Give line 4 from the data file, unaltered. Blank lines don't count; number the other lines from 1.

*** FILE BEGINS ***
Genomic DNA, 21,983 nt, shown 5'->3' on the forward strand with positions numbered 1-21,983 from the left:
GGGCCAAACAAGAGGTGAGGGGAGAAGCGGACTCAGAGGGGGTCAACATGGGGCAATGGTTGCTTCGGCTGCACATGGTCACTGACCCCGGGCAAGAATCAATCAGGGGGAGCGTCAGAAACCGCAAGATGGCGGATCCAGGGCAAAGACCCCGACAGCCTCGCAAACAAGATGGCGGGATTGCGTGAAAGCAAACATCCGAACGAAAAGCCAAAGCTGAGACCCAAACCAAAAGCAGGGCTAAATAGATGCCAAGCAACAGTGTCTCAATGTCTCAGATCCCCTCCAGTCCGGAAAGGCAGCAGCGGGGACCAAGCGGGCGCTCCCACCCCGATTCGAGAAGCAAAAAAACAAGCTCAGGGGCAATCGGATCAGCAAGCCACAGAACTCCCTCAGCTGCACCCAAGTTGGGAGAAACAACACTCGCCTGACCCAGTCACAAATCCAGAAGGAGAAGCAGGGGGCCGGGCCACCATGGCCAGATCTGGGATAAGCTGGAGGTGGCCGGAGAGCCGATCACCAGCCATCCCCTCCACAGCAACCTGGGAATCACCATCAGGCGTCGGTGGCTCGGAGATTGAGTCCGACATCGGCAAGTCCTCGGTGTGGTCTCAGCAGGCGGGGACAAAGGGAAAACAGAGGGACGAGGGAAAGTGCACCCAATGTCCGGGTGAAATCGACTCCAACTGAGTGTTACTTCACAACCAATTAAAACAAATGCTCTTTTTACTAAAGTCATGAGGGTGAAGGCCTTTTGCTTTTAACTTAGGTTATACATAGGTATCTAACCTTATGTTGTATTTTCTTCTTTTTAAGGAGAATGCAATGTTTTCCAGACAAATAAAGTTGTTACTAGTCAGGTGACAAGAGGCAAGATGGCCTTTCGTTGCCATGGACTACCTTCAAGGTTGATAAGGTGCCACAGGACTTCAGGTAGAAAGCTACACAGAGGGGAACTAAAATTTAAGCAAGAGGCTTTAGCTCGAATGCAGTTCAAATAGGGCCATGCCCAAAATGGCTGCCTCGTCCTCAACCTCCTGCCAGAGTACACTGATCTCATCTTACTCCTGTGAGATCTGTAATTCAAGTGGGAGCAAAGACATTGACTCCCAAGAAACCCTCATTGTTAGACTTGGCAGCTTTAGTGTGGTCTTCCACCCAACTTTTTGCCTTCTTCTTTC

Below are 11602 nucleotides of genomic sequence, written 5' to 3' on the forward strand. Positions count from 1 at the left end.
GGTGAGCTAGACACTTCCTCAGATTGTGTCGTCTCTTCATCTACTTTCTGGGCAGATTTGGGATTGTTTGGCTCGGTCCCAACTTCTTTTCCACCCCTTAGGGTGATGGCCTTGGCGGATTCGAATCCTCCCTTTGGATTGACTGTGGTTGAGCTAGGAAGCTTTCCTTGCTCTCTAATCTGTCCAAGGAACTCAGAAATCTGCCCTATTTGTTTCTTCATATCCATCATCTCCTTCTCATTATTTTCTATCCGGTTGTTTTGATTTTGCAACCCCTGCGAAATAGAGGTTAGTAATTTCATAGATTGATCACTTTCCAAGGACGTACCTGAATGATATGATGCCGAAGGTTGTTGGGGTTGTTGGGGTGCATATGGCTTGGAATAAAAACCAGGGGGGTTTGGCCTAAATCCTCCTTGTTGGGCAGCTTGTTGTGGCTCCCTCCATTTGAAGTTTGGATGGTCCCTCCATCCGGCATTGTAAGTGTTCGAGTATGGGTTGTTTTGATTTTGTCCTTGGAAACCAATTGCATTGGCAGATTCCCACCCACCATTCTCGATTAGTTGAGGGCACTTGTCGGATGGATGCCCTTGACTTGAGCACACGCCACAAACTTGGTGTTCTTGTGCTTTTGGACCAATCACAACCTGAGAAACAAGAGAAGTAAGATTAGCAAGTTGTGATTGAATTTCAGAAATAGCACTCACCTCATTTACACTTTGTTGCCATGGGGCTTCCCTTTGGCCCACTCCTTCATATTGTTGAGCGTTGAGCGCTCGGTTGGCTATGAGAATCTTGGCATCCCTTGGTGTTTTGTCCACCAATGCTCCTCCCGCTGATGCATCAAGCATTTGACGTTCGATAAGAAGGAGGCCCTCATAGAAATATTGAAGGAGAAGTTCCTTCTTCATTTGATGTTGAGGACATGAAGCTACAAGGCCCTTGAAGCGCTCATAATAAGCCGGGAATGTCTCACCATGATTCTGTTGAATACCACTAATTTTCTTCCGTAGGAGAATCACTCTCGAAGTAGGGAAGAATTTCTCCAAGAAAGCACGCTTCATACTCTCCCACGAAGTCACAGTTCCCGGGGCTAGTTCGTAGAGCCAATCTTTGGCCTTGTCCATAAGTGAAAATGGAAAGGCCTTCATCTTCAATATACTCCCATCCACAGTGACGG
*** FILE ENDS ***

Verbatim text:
GGTGAGCTAGACACTTCCTCAGATTGTGTCGTCTCTTCATCTACTTTCTGGGCAGATTTGGGATTGTTTGGCTCGGTCCCAACTTCTTTTCCACCCCTTAGGGTGATGGCCTTGGCGGATTCGAATCCTCCCTTTGGATTGACTGTGGTTGAGCTAGGAAGCTTTCCTTGCTCTCTAATCTGTCCAAGGAACTCAGAAATCTGCCCTATTTGTTTCTTCATATCCATCATCTCCTTCTCATTATTTTCTATCCGGTTGTTTTGATTTTGCAACCCCTGCGAAATAGAGGTTAGTAATTTCATAGATTGATCACTTTCCAAGGACGTACCTGAATGATATGATGCCGAAGGTTGTTGGGGTTGTTGGGGTGCATATGGCTTGGAATAAAAACCAGGGGGGTTTGGCCTAAATCCTCCTTGTTGGGCAGCTTGTTGTGGCTCCCTCCATTTGAAGTTTGGATGGTCCCTCCATCCGGCATTGTAAGTGTTCGAGTATGGGTTGTTTTGATTTTGTCCTTGGAAACCAATTGCATTGGCAGATTCCCACCCACCATTCTCGATTAGTTGAGGGCACTTGTCGGATGGATGCCCTTGACTTGAGCACACGCCACAAACTTGGTGTTCTTGTGCTTTTGGACCAATCACAACCTGAGAAACAAGAGAAGTAAGATTAGCAAGTTGTGATTGAATTTCAGAAATAGCACTCACCTCATTTACACTTTGTTGCCATGGGGCTTCCCTTTGGCCCACTCCTTCATATTGTTGAGCGTTGAGCGCTCGGTTGGCTATGAGAATCTTGGCATCCCTTGGTGTTTTGTCCACCAATGCTCCTCCCGCTGATGCATCAAGCATTTGACGTTCGATAAGAAGGAGGCCCTCATAGAAATATTGAAGGAGAAGTTCCTTCTTCATTTGATGTTGAGGACATGAAGCTACAAGGCCCTTGAAGCGCTCATAATAAGCCGGGAATGTCTCACCATGATTCTGTTGAATACCACTAATTTTCTTCCGTAGGAGAATCACTCTCGAAGTAGGGAAGAATTTCTCCAAGAAAGCACGCTTCATACTCTCCCACGAAGTCACAGTTCCCGGGGCTAGTTCGTAGAGCCAATCTTTGGCCTTGTCCATAAGTGAAAATGGAAAGGCCTTCATCTTCAATATACTCCCATCCACAGTGACGG